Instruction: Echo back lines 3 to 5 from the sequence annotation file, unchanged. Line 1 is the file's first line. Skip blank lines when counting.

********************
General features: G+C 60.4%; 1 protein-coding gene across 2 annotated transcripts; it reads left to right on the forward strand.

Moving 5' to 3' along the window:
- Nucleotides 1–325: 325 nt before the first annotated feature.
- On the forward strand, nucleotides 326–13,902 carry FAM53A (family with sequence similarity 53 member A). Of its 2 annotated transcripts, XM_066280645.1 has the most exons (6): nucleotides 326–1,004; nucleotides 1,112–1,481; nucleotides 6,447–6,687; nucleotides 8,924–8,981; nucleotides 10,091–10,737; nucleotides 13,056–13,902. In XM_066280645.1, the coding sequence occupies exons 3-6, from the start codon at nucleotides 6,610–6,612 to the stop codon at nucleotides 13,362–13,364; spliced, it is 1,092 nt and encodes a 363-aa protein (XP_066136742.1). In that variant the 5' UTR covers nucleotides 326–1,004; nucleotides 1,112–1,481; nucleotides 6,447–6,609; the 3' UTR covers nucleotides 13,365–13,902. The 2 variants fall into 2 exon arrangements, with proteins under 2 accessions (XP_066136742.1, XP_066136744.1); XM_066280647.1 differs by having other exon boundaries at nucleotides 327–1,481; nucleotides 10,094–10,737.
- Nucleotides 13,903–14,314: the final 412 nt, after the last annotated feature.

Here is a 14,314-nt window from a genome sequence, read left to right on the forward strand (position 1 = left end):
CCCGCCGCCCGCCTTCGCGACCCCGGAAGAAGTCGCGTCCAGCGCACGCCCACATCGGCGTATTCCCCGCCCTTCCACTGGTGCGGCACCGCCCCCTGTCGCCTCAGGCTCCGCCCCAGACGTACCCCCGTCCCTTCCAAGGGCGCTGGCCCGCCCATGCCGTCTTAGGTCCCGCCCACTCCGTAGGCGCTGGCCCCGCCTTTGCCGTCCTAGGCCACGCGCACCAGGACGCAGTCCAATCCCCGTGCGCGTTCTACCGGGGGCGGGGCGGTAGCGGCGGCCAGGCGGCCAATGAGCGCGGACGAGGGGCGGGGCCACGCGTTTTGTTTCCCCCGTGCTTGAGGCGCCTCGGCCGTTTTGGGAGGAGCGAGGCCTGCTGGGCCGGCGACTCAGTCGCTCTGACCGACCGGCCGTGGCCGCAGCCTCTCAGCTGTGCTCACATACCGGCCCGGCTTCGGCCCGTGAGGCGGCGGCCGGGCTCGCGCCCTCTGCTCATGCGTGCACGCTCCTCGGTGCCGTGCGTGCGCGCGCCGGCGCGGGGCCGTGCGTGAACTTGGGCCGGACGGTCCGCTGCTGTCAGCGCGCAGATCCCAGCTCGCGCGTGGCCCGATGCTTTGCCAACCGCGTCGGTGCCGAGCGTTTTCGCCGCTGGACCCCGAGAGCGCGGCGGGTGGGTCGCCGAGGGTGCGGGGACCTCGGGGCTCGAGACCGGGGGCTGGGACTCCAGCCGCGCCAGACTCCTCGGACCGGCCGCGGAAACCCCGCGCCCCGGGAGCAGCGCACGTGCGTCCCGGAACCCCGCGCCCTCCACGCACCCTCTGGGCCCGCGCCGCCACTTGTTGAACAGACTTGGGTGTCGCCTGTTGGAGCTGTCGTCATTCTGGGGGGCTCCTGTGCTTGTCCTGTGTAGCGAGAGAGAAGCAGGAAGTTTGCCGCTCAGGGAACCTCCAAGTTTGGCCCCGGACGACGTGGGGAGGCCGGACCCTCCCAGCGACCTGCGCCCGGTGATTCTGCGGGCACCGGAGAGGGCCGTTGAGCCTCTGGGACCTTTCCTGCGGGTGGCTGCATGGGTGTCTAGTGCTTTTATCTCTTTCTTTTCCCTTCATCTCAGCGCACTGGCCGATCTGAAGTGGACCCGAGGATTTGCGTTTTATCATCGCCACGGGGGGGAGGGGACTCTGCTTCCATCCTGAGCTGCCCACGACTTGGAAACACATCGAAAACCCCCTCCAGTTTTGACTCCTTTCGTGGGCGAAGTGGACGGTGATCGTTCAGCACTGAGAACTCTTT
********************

- Nucleotides 1–325: 325 nt before the first annotated feature.
- On the forward strand, nucleotides 326–13,902 carry FAM53A (family with sequence similarity 53 member A). Of its 2 annotated transcripts, XM_066280645.1 has the most exons (6): nucleotides 326–1,004; nucleotides 1,112–1,481; nucleotides 6,447–6,687; nucleotides 8,924–8,981; nucleotides 10,091–10,737; nucleotides 13,056–13,902. In XM_066280645.1, the coding sequence occupies exons 3-6, from the start codon at nucleotides 6,610–6,612 to the stop codon at nucleotides 13,362–13,364; spliced, it is 1,092 nt and encodes a 363-aa protein (XP_066136742.1). In that variant the 5' UTR covers nucleotides 326–1,004; nucleotides 1,112–1,481; nucleotides 6,447–6,609; the 3' UTR covers nucleotides 13,365–13,902. The 2 variants fall into 2 exon arrangements, with proteins under 2 accessions (XP_066136742.1, XP_066136744.1); XM_066280647.1 differs by having other exon boundaries at nucleotides 327–1,481; nucleotides 10,094–10,737.
- Nucleotides 13,903–14,314: the final 412 nt, after the last annotated feature.